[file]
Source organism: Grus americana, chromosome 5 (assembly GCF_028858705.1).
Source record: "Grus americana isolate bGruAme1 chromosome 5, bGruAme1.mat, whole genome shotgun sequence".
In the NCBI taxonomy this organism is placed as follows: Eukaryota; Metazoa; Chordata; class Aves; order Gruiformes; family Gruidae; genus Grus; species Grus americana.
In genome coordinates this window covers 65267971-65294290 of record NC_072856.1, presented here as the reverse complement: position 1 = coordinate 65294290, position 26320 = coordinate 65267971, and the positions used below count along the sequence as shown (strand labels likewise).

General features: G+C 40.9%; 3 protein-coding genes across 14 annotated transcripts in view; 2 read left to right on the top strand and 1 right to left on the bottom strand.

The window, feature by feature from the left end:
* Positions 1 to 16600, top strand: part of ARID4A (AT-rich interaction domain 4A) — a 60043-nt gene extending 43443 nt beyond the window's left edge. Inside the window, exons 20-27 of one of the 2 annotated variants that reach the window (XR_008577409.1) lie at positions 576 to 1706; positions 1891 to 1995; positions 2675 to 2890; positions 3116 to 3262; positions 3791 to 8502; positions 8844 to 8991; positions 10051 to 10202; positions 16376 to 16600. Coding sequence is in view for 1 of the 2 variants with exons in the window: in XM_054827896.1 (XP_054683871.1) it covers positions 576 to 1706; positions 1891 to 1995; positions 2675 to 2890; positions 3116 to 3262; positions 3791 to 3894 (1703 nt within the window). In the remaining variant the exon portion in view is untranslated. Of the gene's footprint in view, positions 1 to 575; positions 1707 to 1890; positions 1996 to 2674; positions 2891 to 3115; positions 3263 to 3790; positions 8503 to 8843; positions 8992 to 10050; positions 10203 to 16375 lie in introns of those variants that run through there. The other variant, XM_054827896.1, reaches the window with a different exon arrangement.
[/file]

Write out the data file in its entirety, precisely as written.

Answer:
Source organism: Grus americana, chromosome 5 (assembly GCF_028858705.1).
Source record: "Grus americana isolate bGruAme1 chromosome 5, bGruAme1.mat, whole genome shotgun sequence".
In the NCBI taxonomy this organism is placed as follows: Eukaryota; Metazoa; Chordata; class Aves; order Gruiformes; family Gruidae; genus Grus; species Grus americana.
In genome coordinates this window covers 65267971-65294290 of record NC_072856.1, presented here as the reverse complement: position 1 = coordinate 65294290, position 26320 = coordinate 65267971, and the positions used below count along the sequence as shown (strand labels likewise).

General features: G+C 40.9%; 3 protein-coding genes across 14 annotated transcripts in view; 2 read left to right on the top strand and 1 right to left on the bottom strand.

The window, feature by feature from the left end:
* Positions 1 to 16600, top strand: part of ARID4A (AT-rich interaction domain 4A) — a 60043-nt gene extending 43443 nt beyond the window's left edge. Inside the window, exons 20-27 of one of the 2 annotated variants that reach the window (XR_008577409.1) lie at positions 576 to 1706; positions 1891 to 1995; positions 2675 to 2890; positions 3116 to 3262; positions 3791 to 8502; positions 8844 to 8991; positions 10051 to 10202; positions 16376 to 16600. Coding sequence is in view for 1 of the 2 variants with exons in the window: in XM_054827896.1 (XP_054683871.1) it covers positions 576 to 1706; positions 1891 to 1995; positions 2675 to 2890; positions 3116 to 3262; positions 3791 to 3894 (1703 nt within the window). In the remaining variant the exon portion in view is untranslated. Of the gene's footprint in view, positions 1 to 575; positions 1707 to 1890; positions 1996 to 2674; positions 2891 to 3115; positions 3263 to 3790; positions 8503 to 8843; positions 8992 to 10050; positions 10203 to 16375 lie in introns of those variants that run through there. The other variant, XM_054827896.1, reaches the window with a different exon arrangement.